Dismissal of Plaintiff's non-Title VII statutory and common law claims for conspiracy violations of his civil rights and employment-related torts to the extent they are premised on a claim of race discrimination is appropriate for the further reason that they are precluded by Title VII.*fn2 "Title VII is the exclusive remedy for [employment] discrimination by the federal government on the basis of race, religion, sex or national origin." Briones v. Runyon, 101 F.3d 287, 289 (2d Cir. 1996). Plaintiff's claims against the Government Defendants all arise from and relate to alleged discrimination in federal employment, for which Title VII is the exclusive remedy. Title VII was intended as the "exclusive, pre-emptive administrative and judicial scheme for the redress of federal employment discrimination." Brown v. General Services Admin., 425 U.S. 820, 829 (1976). Such claims, as well as constitutional tort claims asserted on the same basis, against the individual defendants are also precluded by the exclusivity of the Title VII remedy. See Rivera v. Heyman, 157 F.3d 101, 105 (2d Cir. 1998); Schweiker v. Chilicky, 487 U.S. 412, 422-423 (1988).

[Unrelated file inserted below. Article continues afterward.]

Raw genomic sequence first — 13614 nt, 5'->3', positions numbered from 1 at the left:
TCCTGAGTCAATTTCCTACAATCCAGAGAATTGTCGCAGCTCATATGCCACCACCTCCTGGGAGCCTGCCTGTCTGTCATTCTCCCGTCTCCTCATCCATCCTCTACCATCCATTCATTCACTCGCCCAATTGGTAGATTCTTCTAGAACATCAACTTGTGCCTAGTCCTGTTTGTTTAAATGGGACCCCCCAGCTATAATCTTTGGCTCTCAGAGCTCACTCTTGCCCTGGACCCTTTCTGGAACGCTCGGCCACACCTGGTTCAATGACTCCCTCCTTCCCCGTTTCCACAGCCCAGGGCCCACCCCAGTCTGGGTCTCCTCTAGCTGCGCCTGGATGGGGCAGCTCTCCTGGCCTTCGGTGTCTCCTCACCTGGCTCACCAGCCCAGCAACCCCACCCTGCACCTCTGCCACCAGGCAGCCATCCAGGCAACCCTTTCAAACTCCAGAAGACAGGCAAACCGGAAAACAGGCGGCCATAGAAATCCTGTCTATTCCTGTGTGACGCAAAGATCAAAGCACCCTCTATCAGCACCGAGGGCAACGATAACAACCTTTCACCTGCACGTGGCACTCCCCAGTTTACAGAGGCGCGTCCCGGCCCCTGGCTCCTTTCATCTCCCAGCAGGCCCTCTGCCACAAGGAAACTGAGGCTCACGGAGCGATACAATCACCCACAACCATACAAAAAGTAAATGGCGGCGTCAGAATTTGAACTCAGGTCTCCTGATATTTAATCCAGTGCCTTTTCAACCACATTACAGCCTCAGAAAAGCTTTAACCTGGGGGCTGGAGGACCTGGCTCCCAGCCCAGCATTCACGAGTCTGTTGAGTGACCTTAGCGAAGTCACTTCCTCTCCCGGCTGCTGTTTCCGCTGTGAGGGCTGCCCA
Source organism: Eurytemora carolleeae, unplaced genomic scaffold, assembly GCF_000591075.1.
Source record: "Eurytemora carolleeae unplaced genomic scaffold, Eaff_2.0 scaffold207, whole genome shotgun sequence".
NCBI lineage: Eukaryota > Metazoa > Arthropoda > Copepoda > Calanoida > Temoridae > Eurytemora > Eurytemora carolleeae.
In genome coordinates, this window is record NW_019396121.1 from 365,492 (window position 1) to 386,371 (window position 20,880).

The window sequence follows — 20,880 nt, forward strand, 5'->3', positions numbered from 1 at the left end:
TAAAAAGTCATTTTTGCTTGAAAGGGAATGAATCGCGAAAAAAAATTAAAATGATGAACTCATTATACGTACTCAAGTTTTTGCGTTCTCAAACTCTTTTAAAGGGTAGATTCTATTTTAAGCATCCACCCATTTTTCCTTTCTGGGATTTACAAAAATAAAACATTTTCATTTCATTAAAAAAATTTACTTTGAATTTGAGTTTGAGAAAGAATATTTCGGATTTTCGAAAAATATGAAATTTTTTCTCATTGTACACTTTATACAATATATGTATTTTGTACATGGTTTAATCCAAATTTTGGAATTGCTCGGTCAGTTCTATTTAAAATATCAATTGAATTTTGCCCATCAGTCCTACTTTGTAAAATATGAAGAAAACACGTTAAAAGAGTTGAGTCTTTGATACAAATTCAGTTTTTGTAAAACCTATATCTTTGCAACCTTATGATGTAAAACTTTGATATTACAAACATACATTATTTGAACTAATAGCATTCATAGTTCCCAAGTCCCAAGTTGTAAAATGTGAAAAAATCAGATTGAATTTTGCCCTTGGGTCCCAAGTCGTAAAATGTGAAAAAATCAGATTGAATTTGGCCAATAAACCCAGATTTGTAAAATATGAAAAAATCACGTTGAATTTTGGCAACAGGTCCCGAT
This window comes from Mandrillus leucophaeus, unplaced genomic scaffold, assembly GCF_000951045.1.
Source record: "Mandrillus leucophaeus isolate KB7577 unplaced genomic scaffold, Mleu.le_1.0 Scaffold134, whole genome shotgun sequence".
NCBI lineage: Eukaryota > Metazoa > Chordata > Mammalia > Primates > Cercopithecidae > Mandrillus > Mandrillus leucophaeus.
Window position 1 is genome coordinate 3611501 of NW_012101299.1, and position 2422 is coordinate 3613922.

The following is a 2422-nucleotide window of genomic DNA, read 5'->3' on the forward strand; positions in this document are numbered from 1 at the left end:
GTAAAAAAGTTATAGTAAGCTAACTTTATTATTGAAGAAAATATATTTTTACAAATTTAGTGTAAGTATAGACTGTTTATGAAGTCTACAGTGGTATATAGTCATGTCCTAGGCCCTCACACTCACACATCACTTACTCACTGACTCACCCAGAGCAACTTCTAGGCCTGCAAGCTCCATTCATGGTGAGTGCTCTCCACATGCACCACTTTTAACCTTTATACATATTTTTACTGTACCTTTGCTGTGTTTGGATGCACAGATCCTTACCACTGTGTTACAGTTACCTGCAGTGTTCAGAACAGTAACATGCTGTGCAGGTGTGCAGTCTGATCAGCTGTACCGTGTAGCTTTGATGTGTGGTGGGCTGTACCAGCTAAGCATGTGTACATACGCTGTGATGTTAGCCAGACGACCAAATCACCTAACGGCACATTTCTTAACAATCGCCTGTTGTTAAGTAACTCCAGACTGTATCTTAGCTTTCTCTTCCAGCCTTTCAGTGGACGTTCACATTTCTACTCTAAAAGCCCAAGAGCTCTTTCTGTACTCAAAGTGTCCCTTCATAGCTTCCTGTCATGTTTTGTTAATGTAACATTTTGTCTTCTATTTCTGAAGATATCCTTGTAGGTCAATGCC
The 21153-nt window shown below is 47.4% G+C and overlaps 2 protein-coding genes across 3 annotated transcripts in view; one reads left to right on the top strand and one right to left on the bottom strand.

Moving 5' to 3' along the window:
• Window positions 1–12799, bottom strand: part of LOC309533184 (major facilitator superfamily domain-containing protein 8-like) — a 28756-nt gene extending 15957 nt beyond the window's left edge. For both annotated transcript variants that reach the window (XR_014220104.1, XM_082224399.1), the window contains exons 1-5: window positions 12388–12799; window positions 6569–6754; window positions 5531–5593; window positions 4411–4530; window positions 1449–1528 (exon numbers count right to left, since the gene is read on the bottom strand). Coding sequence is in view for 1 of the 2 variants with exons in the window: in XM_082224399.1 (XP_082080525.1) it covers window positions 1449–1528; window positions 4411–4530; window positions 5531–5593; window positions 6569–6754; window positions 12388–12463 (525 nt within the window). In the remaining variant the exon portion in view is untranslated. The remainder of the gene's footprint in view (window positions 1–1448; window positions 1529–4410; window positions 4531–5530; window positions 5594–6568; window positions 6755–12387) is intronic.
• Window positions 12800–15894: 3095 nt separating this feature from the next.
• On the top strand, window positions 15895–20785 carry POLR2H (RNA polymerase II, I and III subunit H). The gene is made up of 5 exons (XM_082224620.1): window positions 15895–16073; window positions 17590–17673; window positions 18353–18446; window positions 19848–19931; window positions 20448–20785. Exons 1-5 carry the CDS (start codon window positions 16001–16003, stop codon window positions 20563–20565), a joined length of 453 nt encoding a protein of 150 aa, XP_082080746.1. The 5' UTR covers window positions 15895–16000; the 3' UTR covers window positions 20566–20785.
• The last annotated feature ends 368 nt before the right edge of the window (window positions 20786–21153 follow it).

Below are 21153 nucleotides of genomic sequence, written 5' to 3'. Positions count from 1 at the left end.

The complaint in Marshall I is dismissed in its entirety. As the claims in Marshall I are dismissed for the foregoing reasons, Defendants' other arguments in support of their motion will not be addressed here.
Motions to Dismiss the Marshall II Complaint